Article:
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The Lord of the Rings: The Fellowship of the Ring

The Lord of the Rings:
The Fellowship of the Ring

(directed by Peter Jackson, 2001)

I had never seen one of these Lord of the Rings movies all the way through until now. I'm very surprised that I was able to sit through the first one for the entire three hours without taking a break (although I did pause it twice.) I've tried to watch it in the past but could not get past the very beginning - with all the Hobbits in their Hobbit town, celebrating Bilbo Baggins' birthday. It never appealed to me. However, almost a decade has passed and now I can finally say... I'm ready for it.

The fact that these movies are now on Blu-ray helped, but I have to say -- I've had the Blu-rays of these movies for a year now, exactly, and I never watched one till yesterday. The Fellowship of the Ring was very beautiful. The images and the colors all created a warm, happy atmosphere, even during the film's darker moments. Nothing ever got depressingly dull or drab. I still don't particularly love the Hobbits in their little town and I think Gandalf is kinda creepy and I think Frodo is too annoyingly effeminate, but other than that, The Fellowship of the Ring worked for me. At least Frodo has Sean Astin for a boyfriend, who I think is cute. I also thought Aragorn (Viggo Mortensen) was sexy, but I'm not completely crazy about him like some people have seemed to be.

Basically, the story, for those of you who don't know, concerns a group of people (the Fellowship of the Ring) who set off to destroy a very powerful ring that ended up in the hands of young hobbit, Frodo (Elijah Wood). As they stroll through the forests and other dangerous mountains, he is stalked and chased by ghouls and monsters and evil beings that want to kill him -- or, at least, do whatever they can to collect the ring from him. For the ring, you see, has an evil master, whose spirit still exists and still longs to have his ring back -- he lost it thousands of years ago in a war.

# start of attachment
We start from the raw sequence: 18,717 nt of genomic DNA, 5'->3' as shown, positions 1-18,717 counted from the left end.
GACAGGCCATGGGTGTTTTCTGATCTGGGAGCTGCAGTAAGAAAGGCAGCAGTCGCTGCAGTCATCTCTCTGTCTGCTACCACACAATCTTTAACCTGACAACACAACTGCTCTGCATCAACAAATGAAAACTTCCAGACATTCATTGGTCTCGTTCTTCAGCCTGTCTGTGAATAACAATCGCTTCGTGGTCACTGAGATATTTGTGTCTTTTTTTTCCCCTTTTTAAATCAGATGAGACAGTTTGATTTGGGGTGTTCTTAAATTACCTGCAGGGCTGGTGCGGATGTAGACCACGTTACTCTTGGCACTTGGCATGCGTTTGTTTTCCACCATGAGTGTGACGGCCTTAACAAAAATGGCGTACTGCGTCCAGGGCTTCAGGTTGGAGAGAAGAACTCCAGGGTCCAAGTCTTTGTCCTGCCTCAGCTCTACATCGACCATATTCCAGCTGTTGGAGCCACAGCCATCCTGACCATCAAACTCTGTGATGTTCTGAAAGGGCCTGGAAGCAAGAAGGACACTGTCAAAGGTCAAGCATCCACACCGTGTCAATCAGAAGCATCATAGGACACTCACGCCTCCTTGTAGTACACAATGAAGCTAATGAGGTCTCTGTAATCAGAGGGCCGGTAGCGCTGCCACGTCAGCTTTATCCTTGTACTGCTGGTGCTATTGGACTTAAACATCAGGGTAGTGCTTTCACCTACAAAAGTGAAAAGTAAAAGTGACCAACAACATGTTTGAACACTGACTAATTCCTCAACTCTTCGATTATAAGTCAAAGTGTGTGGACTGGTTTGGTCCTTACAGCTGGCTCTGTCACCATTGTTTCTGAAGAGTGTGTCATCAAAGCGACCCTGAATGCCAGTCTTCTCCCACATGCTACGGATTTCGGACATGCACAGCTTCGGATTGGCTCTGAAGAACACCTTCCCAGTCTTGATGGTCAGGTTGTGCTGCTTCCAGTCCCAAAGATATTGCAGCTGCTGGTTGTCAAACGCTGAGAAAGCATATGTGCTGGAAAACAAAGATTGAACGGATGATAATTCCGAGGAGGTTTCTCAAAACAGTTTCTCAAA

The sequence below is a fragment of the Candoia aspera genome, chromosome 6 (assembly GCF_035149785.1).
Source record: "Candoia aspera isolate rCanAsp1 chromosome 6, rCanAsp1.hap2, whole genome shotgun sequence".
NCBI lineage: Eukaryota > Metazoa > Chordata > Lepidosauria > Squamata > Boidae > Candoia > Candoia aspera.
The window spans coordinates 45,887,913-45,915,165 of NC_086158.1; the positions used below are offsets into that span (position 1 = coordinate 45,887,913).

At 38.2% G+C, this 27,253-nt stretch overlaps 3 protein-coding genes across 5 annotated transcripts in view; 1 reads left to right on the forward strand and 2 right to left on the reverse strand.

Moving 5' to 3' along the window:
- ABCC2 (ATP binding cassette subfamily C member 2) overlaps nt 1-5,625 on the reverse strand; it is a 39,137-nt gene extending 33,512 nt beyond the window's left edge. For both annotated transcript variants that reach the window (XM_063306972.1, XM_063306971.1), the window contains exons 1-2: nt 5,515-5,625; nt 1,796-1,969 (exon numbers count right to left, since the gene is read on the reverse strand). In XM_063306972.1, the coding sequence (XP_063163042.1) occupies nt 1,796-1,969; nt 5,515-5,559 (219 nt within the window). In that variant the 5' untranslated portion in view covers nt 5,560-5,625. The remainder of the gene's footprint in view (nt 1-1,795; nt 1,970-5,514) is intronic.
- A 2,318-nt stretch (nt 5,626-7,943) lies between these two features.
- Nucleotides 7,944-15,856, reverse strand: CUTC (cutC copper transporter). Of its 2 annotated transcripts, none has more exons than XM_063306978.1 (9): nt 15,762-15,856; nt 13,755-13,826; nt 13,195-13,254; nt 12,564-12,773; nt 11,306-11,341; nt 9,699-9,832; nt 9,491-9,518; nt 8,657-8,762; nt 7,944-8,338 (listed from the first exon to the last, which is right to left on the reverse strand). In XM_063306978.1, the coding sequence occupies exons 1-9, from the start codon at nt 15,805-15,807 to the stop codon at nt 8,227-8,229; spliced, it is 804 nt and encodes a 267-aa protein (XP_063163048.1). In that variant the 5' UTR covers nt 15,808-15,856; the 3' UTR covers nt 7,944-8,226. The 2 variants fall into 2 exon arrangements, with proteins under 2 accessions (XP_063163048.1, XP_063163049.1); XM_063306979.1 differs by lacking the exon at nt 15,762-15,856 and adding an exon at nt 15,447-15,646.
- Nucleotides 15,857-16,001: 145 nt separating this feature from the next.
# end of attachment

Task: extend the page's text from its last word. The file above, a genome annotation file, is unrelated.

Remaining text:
The Fellowship of the Ring was pretty interesting and captivating for the first half of the movie... the second half, however, lost power. This is a three hour movie -- and, heavens, there's actually an extended version that lasts four hours. I think some scenes in this three hour film are kinda unnecessary (for instance, when Frodo meets Galadriel in Lothlorien) and there are bunches of moments near the end where I was like, What's happening? I'm ready for this to end now. When it did end, I was like, eh. There's not much going on here. I also think many of the characters aren't really that fleshed out. People sort of move about like action figures.

But there's resonance and deep emotion, here. Profound wisdom and life lessons. I don't really know what else to say except that I look forward to watching The Two Towers and The Return of the King and finally being able to say, "I have seen The Lord of the Rings movies. Yes."

Nine hours for the whole thing, if you don't do the extended cuts. Six more hours to go. That's like watching six one hour TV shows. Doable. That's what I keep telling myself... pretend it's a miniseries... pretend it's a miniseries. You can get through this. You can. You must. You will.